I confess. I enjoy being right. If you have been reading this blog, you know I have laid out a very powerful case for the subjective aspect of evidence. Yet another example has just surfaced to help demonstrate I am right.
On his blog, Jerry Coyne tells us about some atheist convention where Michael Shermer spoke. Coyne writes:
Shermer ruled the supernatural out of court from the beginning, saying that, like Hume, a naturalistic explanation is always more parsimonious, even if we can’t find one. I asked him if there was anything that could make him believe in the existence of a god, and he joked about “A million dollars appearing in a Swiss bank account in his name,” but then said, no, even the healing of amputees might be attributed to the intervention of aliens.
In Shermer’s mind, nothing can count as evidence for the existence of God. If this was true of all atheist minds, that would mean the whole issue of “evidence” no longer applies. But, as we would predict from the subjective aspect of evidence, Coyne sees it differently:
While I respect Shermer’s view that invoking aliens or some unknown explanation avoids a “god of the gaps” argument for unknown and miraculous or divine phenomena, I still feel as a scientist that the existence of a true supernatural god is a theoretical possibility, and that there is some possible evidence that could convince me of it. (I’ve described that evidence before; needless to say, none has been found.)
So Coyne not only respects Shermer’s views, and cannot come up with any reason for thinking he is wrong, he disagrees on the basis of a feeling – I still feel as a scientist. His disagreement is clearly rooted in subjectivity.
Yes, such miraculous evidence for a god might eventually be found to be due to aliens or the like, but my acceptance of a god would always be a provisional one, subject to revision upon further evidence. (We might find aliens behind the whole thing.) After all, every scientific “truth” is provisional.
The provisional aspect is irrelevant. What is relevant is that Coyne feels there could be evidence for God while Shermer insists there can be no evidence for God. So who is right? And how would Shermer know if he was wrong? How would Coyne know if he was wrong? Such questions cannot be answered because of the subjective aspect of evidence. No data can count as evidence for God in Shermers mind because his mind chooses not to interpret any data as evidence for God. Coyne’s mind is invested in appearing as if he is approaching this as some scientist, so he convinces himself that some data could be interpreted as evidence for God. It’s all a maze of subjectivity and it’s laughable to insist this could all be resolved with “evidence.” Clearly, we can all see that evidence only exists if a mind decides it exists.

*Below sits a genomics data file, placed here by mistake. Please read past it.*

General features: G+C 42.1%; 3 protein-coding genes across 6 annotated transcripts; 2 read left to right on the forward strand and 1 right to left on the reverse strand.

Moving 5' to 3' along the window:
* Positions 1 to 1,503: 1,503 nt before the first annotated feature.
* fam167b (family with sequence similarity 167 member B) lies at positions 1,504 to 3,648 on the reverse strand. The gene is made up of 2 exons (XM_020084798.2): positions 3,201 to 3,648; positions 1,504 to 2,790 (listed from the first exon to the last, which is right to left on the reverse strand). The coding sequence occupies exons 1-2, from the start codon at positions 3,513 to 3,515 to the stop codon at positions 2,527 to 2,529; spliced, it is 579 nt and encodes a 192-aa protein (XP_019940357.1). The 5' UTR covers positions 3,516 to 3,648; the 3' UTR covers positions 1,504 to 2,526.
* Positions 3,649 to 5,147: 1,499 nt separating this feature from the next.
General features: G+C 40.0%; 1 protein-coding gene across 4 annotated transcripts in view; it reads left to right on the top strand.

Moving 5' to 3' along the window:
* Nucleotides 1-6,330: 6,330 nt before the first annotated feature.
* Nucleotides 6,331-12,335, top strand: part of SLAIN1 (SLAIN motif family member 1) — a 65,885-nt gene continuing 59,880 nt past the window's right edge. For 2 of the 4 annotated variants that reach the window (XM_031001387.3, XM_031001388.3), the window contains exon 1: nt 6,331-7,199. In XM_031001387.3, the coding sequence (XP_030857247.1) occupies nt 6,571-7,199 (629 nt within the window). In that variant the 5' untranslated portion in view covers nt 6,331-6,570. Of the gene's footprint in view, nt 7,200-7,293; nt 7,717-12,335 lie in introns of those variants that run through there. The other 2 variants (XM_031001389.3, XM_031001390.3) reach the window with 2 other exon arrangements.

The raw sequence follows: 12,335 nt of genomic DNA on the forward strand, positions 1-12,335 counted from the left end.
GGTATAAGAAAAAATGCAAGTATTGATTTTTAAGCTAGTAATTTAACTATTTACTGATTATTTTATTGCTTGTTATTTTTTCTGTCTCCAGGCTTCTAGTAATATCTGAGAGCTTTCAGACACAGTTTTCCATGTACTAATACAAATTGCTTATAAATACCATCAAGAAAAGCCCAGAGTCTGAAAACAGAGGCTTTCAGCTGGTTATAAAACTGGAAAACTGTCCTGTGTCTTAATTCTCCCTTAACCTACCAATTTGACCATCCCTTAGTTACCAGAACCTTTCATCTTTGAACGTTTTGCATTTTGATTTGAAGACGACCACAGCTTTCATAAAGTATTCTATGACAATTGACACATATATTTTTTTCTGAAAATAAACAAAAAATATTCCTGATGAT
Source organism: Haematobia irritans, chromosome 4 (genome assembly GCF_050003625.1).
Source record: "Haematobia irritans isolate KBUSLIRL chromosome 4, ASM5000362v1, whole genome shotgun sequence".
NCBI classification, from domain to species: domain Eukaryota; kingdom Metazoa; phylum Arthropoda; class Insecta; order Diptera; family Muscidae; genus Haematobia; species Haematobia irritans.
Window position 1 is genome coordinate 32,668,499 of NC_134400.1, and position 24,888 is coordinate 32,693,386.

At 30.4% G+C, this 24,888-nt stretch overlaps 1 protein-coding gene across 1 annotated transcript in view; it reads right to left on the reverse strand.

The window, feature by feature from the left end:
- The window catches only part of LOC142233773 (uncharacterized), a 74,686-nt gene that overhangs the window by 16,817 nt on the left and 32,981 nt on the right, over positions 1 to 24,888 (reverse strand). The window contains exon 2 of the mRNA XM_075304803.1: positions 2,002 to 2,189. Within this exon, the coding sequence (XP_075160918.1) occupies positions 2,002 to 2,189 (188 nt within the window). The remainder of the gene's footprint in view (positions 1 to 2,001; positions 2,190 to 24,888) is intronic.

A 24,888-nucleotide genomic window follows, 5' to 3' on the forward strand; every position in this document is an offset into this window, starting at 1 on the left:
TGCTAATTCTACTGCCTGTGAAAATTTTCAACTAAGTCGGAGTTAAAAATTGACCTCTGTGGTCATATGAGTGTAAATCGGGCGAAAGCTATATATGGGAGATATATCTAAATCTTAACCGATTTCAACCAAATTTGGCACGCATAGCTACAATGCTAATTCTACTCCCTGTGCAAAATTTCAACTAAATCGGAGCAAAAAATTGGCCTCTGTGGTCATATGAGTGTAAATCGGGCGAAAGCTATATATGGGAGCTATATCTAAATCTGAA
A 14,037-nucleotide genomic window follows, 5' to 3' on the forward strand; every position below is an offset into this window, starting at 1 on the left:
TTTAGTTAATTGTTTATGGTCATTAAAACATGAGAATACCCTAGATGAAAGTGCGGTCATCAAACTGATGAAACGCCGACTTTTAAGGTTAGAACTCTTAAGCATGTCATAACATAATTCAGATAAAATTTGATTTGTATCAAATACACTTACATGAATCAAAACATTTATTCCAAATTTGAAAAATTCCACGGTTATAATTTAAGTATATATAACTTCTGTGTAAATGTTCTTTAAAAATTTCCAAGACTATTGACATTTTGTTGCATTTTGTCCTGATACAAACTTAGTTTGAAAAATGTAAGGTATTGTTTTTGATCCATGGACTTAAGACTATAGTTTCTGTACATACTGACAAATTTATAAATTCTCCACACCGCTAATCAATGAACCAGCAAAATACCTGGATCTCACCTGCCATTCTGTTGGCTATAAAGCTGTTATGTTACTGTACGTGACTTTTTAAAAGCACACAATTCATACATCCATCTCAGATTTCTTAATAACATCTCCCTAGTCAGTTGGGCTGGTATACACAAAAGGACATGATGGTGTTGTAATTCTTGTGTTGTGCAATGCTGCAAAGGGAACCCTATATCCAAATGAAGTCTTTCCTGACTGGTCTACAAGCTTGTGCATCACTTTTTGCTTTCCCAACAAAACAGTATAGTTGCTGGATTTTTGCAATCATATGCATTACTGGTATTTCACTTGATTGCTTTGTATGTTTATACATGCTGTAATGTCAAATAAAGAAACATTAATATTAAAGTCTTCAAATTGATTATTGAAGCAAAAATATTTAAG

As always, I find the natural/supernatural distinction confusing, and see that it is possible in principle for some divine being who operates outside the laws of physics to exist. To say there is no possibility of such a thing is an essentially unscientific claim, since there is nothing that science can rule out on first principles. We rule out things based on evidence and experience, that is, we consider the possibilities of gods extremely unlikely since we have no good evidence for them. But it is close-minded to say that nothing would convince us otherwise.
Coyne lets the cat out the bag here. He recognizes the simple truth that Shermer is closed-minded about this issue. But is Shermer willing to be honest and publicly acknowledge he is closed-minded? I doubt it. Either way, Coyne recognizes the “tactical damage” that the Gnu movement would incur if it became widely known that atheists were closed-minded. If most Gnus are like Shermer in insisting that no data could ever count as evidence for God, then all those demands for evidence are exposed as dishonest rhetorical tactics. Atheists are atheists not because there is no evidence for God, but because they do not interpret any data as evidence for God. But that’s hardly significant, for we would not expect an atheist to perceive and behave differently.
Now Coyne does add:
This is not just a tactical move to make me appear open minded; it’s something I really feel.
But that is not very convincing. Yes, I am sure he “feels” the need to be open-minded as part of that posturing as a scientist when it comes to the existence of God. The subjective element is undeniable. But has Coyne, throughout his entire scientific career, ever moved beyond his personal feelings and published a scientific study where the results ruled out the existence of God? Nope. Never happened and never will happen. Like Dawkins and Myers, they love to talk as if science is speaking, but their own science never addresses the issues they address in popular articles.
Look, there is one thing we do know from science – human beings have the ability to deceive themselves. And while Coyne may feel he is not as closed-minded as Shermer, because he is willing to cite some sensational, super-duper anomaly as evidence for God as long as he can be pretty sure beforehand no such anomaly is out there(a 600 foot tall Jesus walking the streets of NYC), it’s just as likely that Coyne is deceiving himself into thinking he would embrace the God-of-the-gaps argument.
The difference between Coyne and Shermer is rooted only in emotion and the choice of rhetoric.